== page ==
Leaving the Grand Old Party
(titled in The Sacramento Bee as "Viewpoints: Racist cartoon of Obama forces me to leave GOP" http://bit.ly/leavegop)
by Ken Barnes
Special to The Bee
Published Sunday, Jun. 12, 2011
I was one of those rare species: a black Republican, the guy willing to spit into the wind of conventional thought, who was often showcased on camera at party events to prove inclusiveness.
But as a proud black man, I can no longer be a member of the Republican Party.
Being a Republican has long been a part of my personal and professional identities, so leaving the party is a difficult and emotional decision.
In 1998, as a young man searching for what I believed were shared values, I cut ties with the Democratic Party and became a Republican. Democrats, in my view, had become unwelcoming to those holding center-right views not in lockstep with the party, and it was my belief that through hard work, the Republican Party could be utilized as a vehicle for improving our community.
During that time, I worked on behalf of Republican candidates at all levels, from presidential and gubernatorial campaigns, on down to local elections.
I have had the pleasure of serving as president of the Sacramento Republican Assembly, a term as a member of the California Republican Party executive committee, and most recently as treasurer of the Sacramento County Republican Party.
Last year alone, I donated more than 400 hours of my time to the Republican Party and made financial contributions to a number of Republican candidates.
As of late, however, when I look at myself in the mirror there is one question which perplexes me: Can I, in good conscience, remain affiliated with an organization whose message purveyors of racism and bigotry find attractive?
Generally speaking, Republicans are decent people, and naturally, many of my closest friends vote Republican. As with any large organization or group, there will always be people at the fringes who hold views that are not representative of the body.
An organization cannot control the behavior of each individual actor, but it can control its response to abhorrent conduct.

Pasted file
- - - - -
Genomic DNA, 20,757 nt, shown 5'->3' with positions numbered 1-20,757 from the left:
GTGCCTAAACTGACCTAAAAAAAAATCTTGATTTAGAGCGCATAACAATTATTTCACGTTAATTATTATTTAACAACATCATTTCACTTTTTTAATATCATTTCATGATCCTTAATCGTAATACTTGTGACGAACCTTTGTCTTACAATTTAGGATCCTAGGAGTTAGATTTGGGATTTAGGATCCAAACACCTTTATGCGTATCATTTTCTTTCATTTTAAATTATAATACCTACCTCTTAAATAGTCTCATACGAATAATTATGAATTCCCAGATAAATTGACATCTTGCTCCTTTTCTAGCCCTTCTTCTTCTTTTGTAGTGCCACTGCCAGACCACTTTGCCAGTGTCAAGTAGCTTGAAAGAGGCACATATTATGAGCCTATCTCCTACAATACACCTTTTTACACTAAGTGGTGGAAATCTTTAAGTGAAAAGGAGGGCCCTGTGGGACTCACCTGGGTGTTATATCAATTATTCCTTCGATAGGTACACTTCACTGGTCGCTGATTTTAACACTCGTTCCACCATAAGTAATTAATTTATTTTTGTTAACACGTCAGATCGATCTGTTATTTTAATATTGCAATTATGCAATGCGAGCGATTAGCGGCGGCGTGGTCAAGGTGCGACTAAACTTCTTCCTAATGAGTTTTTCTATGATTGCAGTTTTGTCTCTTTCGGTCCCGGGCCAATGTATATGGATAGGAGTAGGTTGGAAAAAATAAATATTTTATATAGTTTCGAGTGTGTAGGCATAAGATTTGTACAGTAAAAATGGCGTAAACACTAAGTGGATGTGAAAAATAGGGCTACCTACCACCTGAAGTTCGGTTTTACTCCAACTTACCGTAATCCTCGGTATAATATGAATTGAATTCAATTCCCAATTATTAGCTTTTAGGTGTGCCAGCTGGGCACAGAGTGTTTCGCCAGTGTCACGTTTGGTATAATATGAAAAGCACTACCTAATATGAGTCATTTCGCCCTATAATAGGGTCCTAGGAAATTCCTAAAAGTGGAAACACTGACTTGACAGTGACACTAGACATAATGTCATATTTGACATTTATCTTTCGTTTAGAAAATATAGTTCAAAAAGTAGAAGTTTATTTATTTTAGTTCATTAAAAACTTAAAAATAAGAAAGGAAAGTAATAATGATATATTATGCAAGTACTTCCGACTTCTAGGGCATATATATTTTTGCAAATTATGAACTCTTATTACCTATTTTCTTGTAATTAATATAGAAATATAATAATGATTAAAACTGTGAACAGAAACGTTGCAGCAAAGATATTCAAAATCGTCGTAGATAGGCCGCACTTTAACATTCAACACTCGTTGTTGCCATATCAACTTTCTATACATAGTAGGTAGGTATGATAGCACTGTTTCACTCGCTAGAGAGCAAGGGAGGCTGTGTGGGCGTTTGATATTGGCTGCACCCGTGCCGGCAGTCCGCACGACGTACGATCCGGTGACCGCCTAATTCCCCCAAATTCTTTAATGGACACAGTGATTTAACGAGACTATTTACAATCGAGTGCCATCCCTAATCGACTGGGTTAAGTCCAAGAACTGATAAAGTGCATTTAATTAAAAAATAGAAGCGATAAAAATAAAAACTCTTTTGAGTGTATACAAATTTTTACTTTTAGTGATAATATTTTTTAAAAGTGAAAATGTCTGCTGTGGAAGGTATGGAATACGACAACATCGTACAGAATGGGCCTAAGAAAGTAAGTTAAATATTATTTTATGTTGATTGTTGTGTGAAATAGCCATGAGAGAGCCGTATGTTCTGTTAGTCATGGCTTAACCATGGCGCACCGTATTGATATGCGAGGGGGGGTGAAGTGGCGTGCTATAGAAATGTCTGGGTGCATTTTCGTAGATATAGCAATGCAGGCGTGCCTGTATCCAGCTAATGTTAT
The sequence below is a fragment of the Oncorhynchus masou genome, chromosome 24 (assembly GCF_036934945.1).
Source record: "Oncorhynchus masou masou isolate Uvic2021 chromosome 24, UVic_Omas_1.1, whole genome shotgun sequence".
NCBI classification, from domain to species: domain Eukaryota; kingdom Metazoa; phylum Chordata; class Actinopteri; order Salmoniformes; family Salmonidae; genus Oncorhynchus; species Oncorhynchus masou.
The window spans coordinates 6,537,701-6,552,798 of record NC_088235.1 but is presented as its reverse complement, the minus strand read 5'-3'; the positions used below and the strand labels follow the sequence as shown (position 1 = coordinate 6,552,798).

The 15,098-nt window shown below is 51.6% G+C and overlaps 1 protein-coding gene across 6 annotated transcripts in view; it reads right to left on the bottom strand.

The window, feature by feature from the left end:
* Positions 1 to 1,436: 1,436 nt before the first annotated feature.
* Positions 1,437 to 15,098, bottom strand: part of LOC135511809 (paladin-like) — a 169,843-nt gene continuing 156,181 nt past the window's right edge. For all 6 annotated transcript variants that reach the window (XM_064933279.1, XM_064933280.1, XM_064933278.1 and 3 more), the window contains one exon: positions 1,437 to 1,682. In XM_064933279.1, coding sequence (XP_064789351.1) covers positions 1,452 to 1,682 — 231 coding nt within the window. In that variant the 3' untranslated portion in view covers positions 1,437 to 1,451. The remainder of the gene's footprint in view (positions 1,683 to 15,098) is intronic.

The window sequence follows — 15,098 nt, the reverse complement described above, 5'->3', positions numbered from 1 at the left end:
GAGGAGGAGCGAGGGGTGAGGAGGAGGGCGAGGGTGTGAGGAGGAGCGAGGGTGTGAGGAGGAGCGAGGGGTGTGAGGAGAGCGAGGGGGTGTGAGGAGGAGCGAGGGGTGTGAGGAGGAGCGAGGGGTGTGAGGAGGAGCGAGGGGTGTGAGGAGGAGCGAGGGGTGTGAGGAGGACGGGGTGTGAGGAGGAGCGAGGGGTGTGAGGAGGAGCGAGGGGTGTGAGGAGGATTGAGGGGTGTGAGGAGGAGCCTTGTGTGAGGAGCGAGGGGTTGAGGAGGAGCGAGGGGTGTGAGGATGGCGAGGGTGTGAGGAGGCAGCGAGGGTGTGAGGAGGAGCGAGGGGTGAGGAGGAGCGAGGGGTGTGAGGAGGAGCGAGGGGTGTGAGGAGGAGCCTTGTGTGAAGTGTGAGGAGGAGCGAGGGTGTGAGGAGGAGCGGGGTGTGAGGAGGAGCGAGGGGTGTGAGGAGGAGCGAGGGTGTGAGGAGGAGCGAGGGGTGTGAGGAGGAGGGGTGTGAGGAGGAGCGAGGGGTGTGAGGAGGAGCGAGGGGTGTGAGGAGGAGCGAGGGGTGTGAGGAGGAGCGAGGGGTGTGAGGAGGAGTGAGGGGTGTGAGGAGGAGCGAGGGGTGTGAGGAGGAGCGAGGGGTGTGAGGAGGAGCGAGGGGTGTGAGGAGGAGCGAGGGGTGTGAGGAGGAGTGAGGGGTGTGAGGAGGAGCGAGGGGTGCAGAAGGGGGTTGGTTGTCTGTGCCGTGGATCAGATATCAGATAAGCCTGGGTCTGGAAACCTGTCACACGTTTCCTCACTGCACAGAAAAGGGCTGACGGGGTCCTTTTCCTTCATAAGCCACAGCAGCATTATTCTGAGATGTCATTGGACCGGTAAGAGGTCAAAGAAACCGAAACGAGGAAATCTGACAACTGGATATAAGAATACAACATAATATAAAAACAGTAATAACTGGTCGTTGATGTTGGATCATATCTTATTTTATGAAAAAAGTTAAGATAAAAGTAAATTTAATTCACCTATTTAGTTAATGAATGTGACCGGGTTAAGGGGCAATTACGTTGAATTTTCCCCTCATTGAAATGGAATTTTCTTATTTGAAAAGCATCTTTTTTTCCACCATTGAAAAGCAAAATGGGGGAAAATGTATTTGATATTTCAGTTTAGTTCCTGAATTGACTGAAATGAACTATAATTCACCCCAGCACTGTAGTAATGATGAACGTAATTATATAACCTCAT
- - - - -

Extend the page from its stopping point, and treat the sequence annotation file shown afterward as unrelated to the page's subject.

While the Orange County GOP chairman and a number of other committee members were quick to condemn the image and Davenport, what's disturbing is the incredible number of people who continue to defend Davenport's actions as well as the cartoon itself.
Had this been an isolated event, it could be set aside as a mere aberration. However, when placed in the context of similar offenses by the same self-identified tea party-conservative Republicans, there emerges a disturbing pattern of extreme intolerance.
What does any of this have to do with public policy or conservative values? Here is a man who excelled academically at the finest schools in the world, has a wonderful in-tact family, worked hard and rose to become president of the United States. Yet in spite of his accomplishments, the president is still labeled an illegitimate, socialist, African witch doctor and has his face superimposed on a chimpanzee.
If this can be done to a black man who is the leader of the free world, how long will it be before fellow Republicans insert my face on a chimpanzee?
These are not issues which pit moderate against conservative views, but rather consequential matters which transcend political positioning and speak to universal human values.
There are a number of Republicans (and Democrats) who will view my switch to "decline to state" as a net gain for the Democratic Party. However, I reject the theory of zero-sum politics which claim we live in a binary world of Democrats and Republicans, where a lack of support for one side works only to empower the other.
Having now been active in both major political parties, I've discovered the common prohibited activity is critical thinking.
President Ronald Reagan once famously said, "I did not leave the Democratic Party, the Democratic Party left me," and I can now say that I have been abandoned by both Democrats and Republicans.
In order to stay true to myself, my family and values, the only rational, responsible option is independence.
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Ken Barnes is a small-business owner in Sacramento and a member of the executive committee of the California State Conference of the NAACP.